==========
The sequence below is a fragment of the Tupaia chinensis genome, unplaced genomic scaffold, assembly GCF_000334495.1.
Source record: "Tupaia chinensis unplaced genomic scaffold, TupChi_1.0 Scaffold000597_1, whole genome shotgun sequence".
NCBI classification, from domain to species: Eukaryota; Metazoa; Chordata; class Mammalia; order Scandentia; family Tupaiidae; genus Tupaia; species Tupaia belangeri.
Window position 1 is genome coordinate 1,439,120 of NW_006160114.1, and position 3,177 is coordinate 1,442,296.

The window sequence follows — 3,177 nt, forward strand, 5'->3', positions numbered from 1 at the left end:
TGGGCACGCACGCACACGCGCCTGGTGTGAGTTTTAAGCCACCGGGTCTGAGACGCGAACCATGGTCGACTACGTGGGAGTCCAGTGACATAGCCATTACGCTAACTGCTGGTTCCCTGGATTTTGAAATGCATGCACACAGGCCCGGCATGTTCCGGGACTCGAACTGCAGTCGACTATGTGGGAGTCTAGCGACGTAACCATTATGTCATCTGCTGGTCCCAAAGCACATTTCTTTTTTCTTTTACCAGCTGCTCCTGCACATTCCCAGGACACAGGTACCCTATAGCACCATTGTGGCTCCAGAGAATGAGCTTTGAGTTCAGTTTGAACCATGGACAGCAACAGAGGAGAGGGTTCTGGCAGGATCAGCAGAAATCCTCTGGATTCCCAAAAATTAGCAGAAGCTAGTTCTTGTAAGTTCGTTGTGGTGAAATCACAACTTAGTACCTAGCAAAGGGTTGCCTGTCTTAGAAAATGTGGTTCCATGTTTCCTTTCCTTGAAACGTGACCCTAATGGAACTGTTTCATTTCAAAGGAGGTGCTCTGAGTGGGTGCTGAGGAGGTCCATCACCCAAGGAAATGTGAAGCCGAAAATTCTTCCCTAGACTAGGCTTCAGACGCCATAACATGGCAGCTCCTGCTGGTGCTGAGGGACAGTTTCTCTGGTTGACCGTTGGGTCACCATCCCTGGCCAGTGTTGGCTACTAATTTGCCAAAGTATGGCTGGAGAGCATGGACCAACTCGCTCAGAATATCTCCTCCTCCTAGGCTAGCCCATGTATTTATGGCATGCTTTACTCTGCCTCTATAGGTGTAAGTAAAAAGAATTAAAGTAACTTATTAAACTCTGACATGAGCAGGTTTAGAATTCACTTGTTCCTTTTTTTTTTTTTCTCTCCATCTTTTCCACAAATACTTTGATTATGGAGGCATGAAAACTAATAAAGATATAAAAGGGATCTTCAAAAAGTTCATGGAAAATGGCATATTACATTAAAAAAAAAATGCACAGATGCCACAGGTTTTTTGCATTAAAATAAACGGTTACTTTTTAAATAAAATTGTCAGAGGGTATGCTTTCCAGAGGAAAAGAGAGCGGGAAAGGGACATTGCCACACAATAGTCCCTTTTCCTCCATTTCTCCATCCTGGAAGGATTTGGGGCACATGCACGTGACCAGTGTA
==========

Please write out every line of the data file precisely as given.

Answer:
The sequence below is a fragment of the Tupaia chinensis genome, unplaced genomic scaffold, assembly GCF_000334495.1.
Source record: "Tupaia chinensis unplaced genomic scaffold, TupChi_1.0 Scaffold000597_1, whole genome shotgun sequence".
NCBI classification, from domain to species: Eukaryota; Metazoa; Chordata; class Mammalia; order Scandentia; family Tupaiidae; genus Tupaia; species Tupaia belangeri.
Window position 1 is genome coordinate 1,439,120 of NW_006160114.1, and position 3,177 is coordinate 1,442,296.

The window sequence follows — 3,177 nt, forward strand, 5'->3', positions numbered from 1 at the left end:
TGGGCACGCACGCACACGCGCCTGGTGTGAGTTTTAAGCCACCGGGTCTGAGACGCGAACCATGGTCGACTACGTGGGAGTCCAGTGACATAGCCATTACGCTAACTGCTGGTTCCCTGGATTTTGAAATGCATGCACACAGGCCCGGCATGTTCCGGGACTCGAACTGCAGTCGACTATGTGGGAGTCTAGCGACGTAACCATTATGTCATCTGCTGGTCCCAAAGCACATTTCTTTTTTCTTTTACCAGCTGCTCCTGCACATTCCCAGGACACAGGTACCCTATAGCACCATTGTGGCTCCAGAGAATGAGCTTTGAGTTCAGTTTGAACCATGGACAGCAACAGAGGAGAGGGTTCTGGCAGGATCAGCAGAAATCCTCTGGATTCCCAAAAATTAGCAGAAGCTAGTTCTTGTAAGTTCGTTGTGGTGAAATCACAACTTAGTACCTAGCAAAGGGTTGCCTGTCTTAGAAAATGTGGTTCCATGTTTCCTTTCCTTGAAACGTGACCCTAATGGAACTGTTTCATTTCAAAGGAGGTGCTCTGAGTGGGTGCTGAGGAGGTCCATCACCCAAGGAAATGTGAAGCCGAAAATTCTTCCCTAGACTAGGCTTCAGACGCCATAACATGGCAGCTCCTGCTGGTGCTGAGGGACAGTTTCTCTGGTTGACCGTTGGGTCACCATCCCTGGCCAGTGTTGGCTACTAATTTGCCAAAGTATGGCTGGAGAGCATGGACCAACTCGCTCAGAATATCTCCTCCTCCTAGGCTAGCCCATGTATTTATGGCATGCTTTACTCTGCCTCTATAGGTGTAAGTAAAAAGAATTAAAGTAACTTATTAAACTCTGACATGAGCAGGTTTAGAATTCACTTGTTCCTTTTTTTTTTTTTCTCTCCATCTTTTCCACAAATACTTTGATTATGGAGGCATGAAAACTAATAAAGATATAAAAGGGATCTTCAAAAAGTTCATGGAAAATGGCATATTACATTAAAAAAAAAATGCACAGATGCCACAGGTTTTTTGCATTAAAATAAACGGTTACTTTTTAAATAAAATTGTCAGAGGGTATGCTTTCCAGAGGAAAAGAGAGCGGGAAAGGGACATTGCCACACAATAGTCCCTTTTCCTCCATTTCTCCATCCTGGAAGGATTTGGGGCACATGCACGTGACCAGTGTA